Volume 74, Number 53 | May 11 - 17 , 2005

FEVA to honor ‘East Village immortals’ at benefit

By M.L. Liu

Essential, iconic and immortal.

Those are the words the Federation of East Village Artists is using to describe the achievements of its first five inductees into the FEVA Pantheon.

The inductees are poet Miguel Algarin, founder of the Nuyorican Poets Cafe; Tuli Kupferberg of the band The Fugs; Jonas Mekas, one of the founders of the Anthology Film Archives; and Ellen Stewart, founder of La MaMa Experimental Threatre Club. Poet Allen Ginsberg will be honored posthumously.

The FEVA Pantheon, a sort of counterculture hall of fame, will be enshrined in the group’s planned Museum of the Counterculture. FEVA is currently looking for space for the museum, which will also house archives, performance space and a gallery.

FEVA will also honor the art and activism center ABC No Rio and Veselka restaurant at the gala.

Established in 2002, FEVA, a coalition of artists, arts organizations, social service agencies and local businesses, strives to recognize past artists while providing opportunities for current artists, said Phil Hartman, the group’s founder and executive director. With input from FEVA’s board of directors and board of advisors, Hartman conceived of the FEVA Pantheon Gala, being held for the first time this year and which the group intends to stage on an annual basis.

FEVA staff and its board of advisors voted for this year’s inductees. Because this is the gala’s first year, the group wanted to honor individuals from the East Village who have made a “lifetime of contributions to the community,” according to Hartman.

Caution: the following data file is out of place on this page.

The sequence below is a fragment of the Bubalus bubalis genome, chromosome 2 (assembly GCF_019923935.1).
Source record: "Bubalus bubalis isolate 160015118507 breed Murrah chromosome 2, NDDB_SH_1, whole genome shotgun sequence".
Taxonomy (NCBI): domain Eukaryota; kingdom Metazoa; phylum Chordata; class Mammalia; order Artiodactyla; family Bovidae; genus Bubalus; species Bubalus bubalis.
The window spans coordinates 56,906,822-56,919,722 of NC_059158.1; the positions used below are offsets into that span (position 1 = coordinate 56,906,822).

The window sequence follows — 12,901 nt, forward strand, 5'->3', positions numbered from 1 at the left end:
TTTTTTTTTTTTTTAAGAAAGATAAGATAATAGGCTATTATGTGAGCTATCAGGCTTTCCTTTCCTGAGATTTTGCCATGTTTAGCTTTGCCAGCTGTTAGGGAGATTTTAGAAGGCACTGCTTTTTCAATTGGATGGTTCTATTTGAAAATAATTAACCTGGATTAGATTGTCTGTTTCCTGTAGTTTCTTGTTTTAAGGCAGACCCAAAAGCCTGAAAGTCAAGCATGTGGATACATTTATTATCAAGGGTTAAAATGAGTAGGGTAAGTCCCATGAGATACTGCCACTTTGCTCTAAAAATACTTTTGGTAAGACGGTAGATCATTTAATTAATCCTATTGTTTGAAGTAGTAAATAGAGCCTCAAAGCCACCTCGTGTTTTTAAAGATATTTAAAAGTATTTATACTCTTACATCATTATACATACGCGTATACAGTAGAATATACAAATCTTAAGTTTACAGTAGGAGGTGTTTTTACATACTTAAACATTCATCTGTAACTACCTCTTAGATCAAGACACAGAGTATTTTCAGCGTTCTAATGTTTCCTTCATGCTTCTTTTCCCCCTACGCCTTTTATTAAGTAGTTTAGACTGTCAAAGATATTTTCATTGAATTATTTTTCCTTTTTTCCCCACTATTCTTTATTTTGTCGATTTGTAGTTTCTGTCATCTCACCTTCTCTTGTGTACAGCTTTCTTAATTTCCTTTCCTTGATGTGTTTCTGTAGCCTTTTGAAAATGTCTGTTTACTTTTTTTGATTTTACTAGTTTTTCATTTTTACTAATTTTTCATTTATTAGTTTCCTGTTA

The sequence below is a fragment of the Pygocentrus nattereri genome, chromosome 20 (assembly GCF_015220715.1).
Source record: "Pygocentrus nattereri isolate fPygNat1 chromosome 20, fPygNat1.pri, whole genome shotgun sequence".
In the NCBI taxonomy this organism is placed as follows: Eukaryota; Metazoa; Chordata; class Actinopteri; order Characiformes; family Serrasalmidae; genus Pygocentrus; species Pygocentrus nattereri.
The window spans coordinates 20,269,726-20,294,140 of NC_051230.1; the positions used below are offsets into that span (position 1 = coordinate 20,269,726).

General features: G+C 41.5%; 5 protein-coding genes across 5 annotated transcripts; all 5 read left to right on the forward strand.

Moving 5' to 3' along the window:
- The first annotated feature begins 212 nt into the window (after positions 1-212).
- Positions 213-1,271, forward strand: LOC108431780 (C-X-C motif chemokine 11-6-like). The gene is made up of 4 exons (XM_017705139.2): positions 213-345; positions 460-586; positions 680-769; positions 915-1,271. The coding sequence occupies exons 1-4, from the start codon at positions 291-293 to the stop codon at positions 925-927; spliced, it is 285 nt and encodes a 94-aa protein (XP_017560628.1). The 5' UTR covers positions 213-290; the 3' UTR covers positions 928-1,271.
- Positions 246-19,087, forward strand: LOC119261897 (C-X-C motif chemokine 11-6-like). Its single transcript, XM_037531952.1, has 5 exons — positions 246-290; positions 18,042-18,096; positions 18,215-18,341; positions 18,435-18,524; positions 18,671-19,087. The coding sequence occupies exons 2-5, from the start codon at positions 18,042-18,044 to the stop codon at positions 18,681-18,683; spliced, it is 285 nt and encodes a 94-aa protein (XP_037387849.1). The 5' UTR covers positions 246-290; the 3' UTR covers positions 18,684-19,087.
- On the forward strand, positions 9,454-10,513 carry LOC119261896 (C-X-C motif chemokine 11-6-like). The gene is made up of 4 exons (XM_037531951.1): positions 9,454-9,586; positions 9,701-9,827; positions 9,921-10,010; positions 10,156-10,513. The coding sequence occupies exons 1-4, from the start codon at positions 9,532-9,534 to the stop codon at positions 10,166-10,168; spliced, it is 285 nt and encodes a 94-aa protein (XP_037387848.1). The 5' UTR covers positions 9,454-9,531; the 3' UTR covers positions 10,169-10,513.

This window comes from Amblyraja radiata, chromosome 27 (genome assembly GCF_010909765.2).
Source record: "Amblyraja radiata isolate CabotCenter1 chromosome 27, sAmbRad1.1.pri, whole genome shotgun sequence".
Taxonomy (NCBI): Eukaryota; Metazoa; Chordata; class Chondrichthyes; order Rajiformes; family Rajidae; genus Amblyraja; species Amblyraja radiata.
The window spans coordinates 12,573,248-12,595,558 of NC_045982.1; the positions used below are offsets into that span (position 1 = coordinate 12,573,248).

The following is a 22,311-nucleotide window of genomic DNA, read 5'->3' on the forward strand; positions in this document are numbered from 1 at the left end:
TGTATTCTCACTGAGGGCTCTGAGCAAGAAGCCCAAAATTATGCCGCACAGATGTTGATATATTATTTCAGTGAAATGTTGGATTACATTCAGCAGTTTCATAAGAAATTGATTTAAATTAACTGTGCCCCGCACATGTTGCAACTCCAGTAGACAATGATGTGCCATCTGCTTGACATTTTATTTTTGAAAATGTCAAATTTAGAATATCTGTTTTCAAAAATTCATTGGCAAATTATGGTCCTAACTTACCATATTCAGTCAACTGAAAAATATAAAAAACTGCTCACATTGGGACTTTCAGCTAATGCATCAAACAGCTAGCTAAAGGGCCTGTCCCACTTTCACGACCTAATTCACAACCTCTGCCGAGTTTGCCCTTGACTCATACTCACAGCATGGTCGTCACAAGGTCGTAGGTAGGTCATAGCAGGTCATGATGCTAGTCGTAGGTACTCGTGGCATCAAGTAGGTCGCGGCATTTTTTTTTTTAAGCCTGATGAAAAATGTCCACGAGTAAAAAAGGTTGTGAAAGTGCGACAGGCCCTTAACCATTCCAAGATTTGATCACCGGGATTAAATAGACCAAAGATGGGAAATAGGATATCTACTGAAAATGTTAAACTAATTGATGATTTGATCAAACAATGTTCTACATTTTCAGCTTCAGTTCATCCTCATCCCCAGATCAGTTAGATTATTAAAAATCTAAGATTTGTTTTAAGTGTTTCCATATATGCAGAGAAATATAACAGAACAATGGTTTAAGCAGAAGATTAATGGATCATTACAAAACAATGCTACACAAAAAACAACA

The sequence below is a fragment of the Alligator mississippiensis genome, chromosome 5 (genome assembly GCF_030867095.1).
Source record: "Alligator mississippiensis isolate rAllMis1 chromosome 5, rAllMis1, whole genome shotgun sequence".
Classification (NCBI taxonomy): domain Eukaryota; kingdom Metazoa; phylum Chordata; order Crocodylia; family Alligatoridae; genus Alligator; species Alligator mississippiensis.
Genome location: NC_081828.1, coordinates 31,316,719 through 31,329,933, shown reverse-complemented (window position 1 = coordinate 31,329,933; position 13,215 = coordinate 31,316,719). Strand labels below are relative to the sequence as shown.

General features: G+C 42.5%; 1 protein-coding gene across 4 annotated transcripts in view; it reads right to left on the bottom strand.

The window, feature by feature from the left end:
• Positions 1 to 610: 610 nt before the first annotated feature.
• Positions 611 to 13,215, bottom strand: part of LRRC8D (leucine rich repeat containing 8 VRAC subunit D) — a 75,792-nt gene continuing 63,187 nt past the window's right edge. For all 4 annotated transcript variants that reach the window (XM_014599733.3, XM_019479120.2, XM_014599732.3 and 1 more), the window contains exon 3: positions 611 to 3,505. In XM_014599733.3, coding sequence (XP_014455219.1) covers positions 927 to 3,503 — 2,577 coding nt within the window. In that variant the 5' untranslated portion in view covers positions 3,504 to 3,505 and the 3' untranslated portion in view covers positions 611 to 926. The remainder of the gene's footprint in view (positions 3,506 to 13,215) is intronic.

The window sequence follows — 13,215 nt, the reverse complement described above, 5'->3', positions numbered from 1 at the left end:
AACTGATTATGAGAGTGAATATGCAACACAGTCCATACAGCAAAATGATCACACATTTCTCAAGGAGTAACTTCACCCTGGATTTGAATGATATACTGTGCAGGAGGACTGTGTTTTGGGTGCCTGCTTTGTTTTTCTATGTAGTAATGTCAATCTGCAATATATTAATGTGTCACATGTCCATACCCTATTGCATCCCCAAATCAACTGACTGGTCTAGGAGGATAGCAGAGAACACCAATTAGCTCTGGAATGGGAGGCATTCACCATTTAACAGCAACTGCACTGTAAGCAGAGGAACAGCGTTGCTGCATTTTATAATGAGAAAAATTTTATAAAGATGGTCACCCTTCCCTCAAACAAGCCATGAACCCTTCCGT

The gala, which Hartman characterized as “an Academy Awards night for the East Village,” will be held the evening of Mon., May 23, at Capitale at Grand St. and the Bowery. Matthew Barney, Philip Glass and Deborah Harry of former Blondie fame are honorary event co-chairpersons. An auction, cocktail reception and dinner will precede the awards ceremony, which will be emceed by writer Jonathan Ames. A costume from a film by Barney and a guitar from the band Sonic Youth are among items that will be auctioned. Actress Kathleen Turner and other artists associated with FEVA will present the awards.

The group, which is anticipating between 800 and 1,000 people to attend, hopes to raise at least $50,000 from the event.

Proceeds from the gala will help fund FEVA’s many projects and events, including its annual Howl! Festival of East Village Arts in August, monthly salons for artists, a weekly radio program and the East Village Arts Lab, which FEVA developed with the 14th St. Y. The group is also currently developing the FEVA Visual Arts Center, which will be located in the new Lower Eastside Girls Club.

“[Our] priority is always to keep FEVA going,” said Hartman, who established FEVA in answer to the question of whether or not “the East Village was dead.” Hartman, who owns the Two Boots pizza restaurants and the Pioneer movie theater, is also a writer and filmmaker.

“There is no need to honor anybody,” inductee Mekas humbly said in an interview over the phone. “I don’t make a big deal out of it.” He expressed instead his respect for the other inductees and presenters, saying, “They love the Village as I love it. We all love the East Village.”

“We’ve come a long way, and it’s wonderful,” said Stewart, one of the inductees, in a statement.

Tickets to the gala are available online at http://www.smarttix.com and at the door. Tickets for cocktails, the ceremony, dance party and auction cost $300 each. Tickets to the ceremony and dance party cost $40 for FEVA members and $50 for the general public.

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